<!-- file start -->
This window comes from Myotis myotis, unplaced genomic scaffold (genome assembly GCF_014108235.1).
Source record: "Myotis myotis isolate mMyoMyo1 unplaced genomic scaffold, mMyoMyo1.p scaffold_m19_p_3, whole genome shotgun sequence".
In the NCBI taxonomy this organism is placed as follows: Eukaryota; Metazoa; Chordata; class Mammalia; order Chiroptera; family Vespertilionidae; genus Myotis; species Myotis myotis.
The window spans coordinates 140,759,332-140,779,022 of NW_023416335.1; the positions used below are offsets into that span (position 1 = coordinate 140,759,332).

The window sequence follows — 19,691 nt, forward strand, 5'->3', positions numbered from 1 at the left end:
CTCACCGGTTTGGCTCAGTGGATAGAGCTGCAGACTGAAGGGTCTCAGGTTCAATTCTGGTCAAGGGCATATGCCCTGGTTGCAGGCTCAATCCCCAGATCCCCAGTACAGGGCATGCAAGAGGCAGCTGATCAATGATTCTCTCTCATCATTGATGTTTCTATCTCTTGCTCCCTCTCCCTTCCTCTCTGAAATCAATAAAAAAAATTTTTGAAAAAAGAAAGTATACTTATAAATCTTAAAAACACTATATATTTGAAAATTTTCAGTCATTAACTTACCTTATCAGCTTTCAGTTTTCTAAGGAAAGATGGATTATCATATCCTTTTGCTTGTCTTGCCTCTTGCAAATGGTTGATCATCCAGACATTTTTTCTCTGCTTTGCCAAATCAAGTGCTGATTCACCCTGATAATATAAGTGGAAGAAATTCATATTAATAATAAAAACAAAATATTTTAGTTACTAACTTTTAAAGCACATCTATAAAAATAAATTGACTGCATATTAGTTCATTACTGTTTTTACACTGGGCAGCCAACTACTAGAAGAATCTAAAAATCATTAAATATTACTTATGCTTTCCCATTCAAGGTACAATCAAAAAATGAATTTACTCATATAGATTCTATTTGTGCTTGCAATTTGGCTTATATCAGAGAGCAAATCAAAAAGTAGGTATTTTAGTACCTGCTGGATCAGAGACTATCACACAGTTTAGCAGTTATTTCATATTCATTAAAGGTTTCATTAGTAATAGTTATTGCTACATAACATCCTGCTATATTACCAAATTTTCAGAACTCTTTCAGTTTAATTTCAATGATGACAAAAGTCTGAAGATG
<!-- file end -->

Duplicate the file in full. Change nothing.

This window comes from Myotis myotis, unplaced genomic scaffold (genome assembly GCF_014108235.1).
Source record: "Myotis myotis isolate mMyoMyo1 unplaced genomic scaffold, mMyoMyo1.p scaffold_m19_p_3, whole genome shotgun sequence".
In the NCBI taxonomy this organism is placed as follows: Eukaryota; Metazoa; Chordata; class Mammalia; order Chiroptera; family Vespertilionidae; genus Myotis; species Myotis myotis.
The window spans coordinates 140,759,332-140,779,022 of NW_023416335.1; the positions used below are offsets into that span (position 1 = coordinate 140,759,332).

The window sequence follows — 19,691 nt, forward strand, 5'->3', positions numbered from 1 at the left end:
CTCACCGGTTTGGCTCAGTGGATAGAGCTGCAGACTGAAGGGTCTCAGGTTCAATTCTGGTCAAGGGCATATGCCCTGGTTGCAGGCTCAATCCCCAGATCCCCAGTACAGGGCATGCAAGAGGCAGCTGATCAATGATTCTCTCTCATCATTGATGTTTCTATCTCTTGCTCCCTCTCCCTTCCTCTCTGAAATCAATAAAAAAAATTTTTGAAAAAAGAAAGTATACTTATAAATCTTAAAAACACTATATATTTGAAAATTTTCAGTCATTAACTTACCTTATCAGCTTTCAGTTTTCTAAGGAAAGATGGATTATCATATCCTTTTGCTTGTCTTGCCTCTTGCAAATGGTTGATCATCCAGACATTTTTTCTCTGCTTTGCCAAATCAAGTGCTGATTCACCCTGATAATATAAGTGGAAGAAATTCATATTAATAATAAAAACAAAATATTTTAGTTACTAACTTTTAAAGCACATCTATAAAAATAAATTGACTGCATATTAGTTCATTACTGTTTTTACACTGGGCAGCCAACTACTAGAAGAATCTAAAAATCATTAAATATTACTTATGCTTTCCCATTCAAGGTACAATCAAAAAATGAATTTACTCATATAGATTCTATTTGTGCTTGCAATTTGGCTTATATCAGAGAGCAAATCAAAAAGTAGGTATTTTAGTACCTGCTGGATCAGAGACTATCACACAGTTTAGCAGTTATTTCATATTCATTAAAGGTTTCATTAGTAATAGTTATTGCTACATAACATCCTGCTATATTACCAAATTTTCAGAACTCTTTCAGTTTAATTTCAATGATGACAAAAGTCTGAAGATG